I will try to recall my progress toward Driel which was only about half a mile west of the Arnhem bridge and south of the river. The land between Nijmegan and Arnhem is naturally bog, which the Dutch had transformed into a highly developed area of cultivated fields and gardens, studded with orchards and neat, attractive modern houses. There is only one good road across this country which is a concrete road running via Elst to Arnhem and astride which the Guards Armoured Division advance had been brought to a halt on the 21st September. There are a number of small secondary roads connecting the village of Elst with Oosterhout and Valberg. Oosterhout is quite a large village surrounded by orchards which give complete concealment not only of the houses but also the approaches to Oosterhout. The boggy nature of the ground made it impossible for any tanks or vehicles to move off the roads and the tactical advantage, therefore, lay with the defending enemy.
There are virtually no viewpoints in the country between Nijmegan and Arnhem so observed fire was impossible. In my Carrier, I was moving with Major John Fry commanding D Company of the DCLI while the Battery Commander, Major Tom Brewis, accompanied the Battalion Commander, Colonel Taylor. Late that afternoon, we were over the River Waal on the north bank and it was made clear to us via the Battalion Commander that the situation of the Airborne Division in Arnhem was extremely serious, in fact desperate.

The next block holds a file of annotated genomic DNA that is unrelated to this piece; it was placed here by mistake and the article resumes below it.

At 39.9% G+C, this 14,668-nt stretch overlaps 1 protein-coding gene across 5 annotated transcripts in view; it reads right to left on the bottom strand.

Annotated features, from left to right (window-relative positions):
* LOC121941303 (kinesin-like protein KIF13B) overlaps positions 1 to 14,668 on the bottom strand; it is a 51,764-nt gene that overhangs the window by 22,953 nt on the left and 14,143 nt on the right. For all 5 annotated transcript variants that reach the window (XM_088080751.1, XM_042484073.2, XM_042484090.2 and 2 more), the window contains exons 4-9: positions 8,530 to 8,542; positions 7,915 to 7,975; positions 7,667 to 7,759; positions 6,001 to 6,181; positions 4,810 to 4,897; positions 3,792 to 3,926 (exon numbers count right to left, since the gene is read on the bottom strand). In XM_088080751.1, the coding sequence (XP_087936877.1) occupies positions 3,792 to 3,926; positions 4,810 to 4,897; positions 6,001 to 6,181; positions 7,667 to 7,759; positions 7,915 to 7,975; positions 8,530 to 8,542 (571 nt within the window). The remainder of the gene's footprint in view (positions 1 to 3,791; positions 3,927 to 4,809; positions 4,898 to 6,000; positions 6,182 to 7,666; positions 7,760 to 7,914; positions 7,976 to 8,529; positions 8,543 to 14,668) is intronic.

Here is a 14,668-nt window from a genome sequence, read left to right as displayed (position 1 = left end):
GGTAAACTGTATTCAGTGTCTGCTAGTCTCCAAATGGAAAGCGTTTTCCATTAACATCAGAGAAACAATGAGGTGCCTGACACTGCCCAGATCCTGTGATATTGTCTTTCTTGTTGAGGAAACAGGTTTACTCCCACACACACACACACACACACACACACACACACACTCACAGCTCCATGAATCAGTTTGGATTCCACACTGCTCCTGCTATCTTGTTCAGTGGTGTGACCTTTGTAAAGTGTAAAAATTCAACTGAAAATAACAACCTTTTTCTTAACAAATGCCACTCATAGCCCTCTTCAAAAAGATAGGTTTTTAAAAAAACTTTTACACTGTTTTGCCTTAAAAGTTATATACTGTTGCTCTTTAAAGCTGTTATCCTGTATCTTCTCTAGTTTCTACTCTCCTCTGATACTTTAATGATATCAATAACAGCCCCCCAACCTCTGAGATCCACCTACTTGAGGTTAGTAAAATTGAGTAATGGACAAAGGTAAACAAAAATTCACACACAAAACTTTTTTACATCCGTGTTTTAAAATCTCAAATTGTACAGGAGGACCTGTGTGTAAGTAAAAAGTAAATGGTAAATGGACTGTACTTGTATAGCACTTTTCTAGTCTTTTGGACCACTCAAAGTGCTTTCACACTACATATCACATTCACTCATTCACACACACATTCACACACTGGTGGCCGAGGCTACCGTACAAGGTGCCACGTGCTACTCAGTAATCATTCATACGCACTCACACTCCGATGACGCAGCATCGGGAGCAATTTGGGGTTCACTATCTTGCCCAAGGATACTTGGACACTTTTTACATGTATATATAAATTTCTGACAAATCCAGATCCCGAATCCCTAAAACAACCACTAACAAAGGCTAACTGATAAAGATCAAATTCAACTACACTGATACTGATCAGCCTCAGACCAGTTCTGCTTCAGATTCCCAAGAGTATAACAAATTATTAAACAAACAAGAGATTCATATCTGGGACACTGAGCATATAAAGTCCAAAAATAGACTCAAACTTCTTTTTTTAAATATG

The Welsh Guards of the Guards Armoured Division were held up on the main road between Nijmegan and Arnhem and could make no further progress. Early on the morning of 22nd September, 214 Brigade, of which we were a part, was instructed to go all out on the left of the main road and head for the Nederijn (“Lower Rhine”) to meet up with the Airborne at Arnhem. Troops of the Household Cavalry, followed by D Company of the 7th Somerset Light Infantry under Major Sydney Young, had a fierce battle at Oosterhout with severe casualties including Major Young who was mortally wounded. Colonel Taylor, the Battalion Commander of the DCLI, had been ordered now to clear the western exits of the village of Oosterhout and to thrust forward 10 miles to Driel on the banks of the Nederijn. Here he was to get in touch with the Polish Gliderborne Brigade, which was reported to be on the south bank, and finally to make contact with One Airborne Division delivering to them Dukws loaded with ammunition and medical supplies. This was explained down to the level of Company Commander and I found myself accompanying Major Fry as part of an Armoured Column consisting of Colonel Taylor’s Command Group, a squadron of the Dragoon Guards, our Company of Infantry plus A Company of the DCLI and a Machine Gun Platoon of the Middlesex.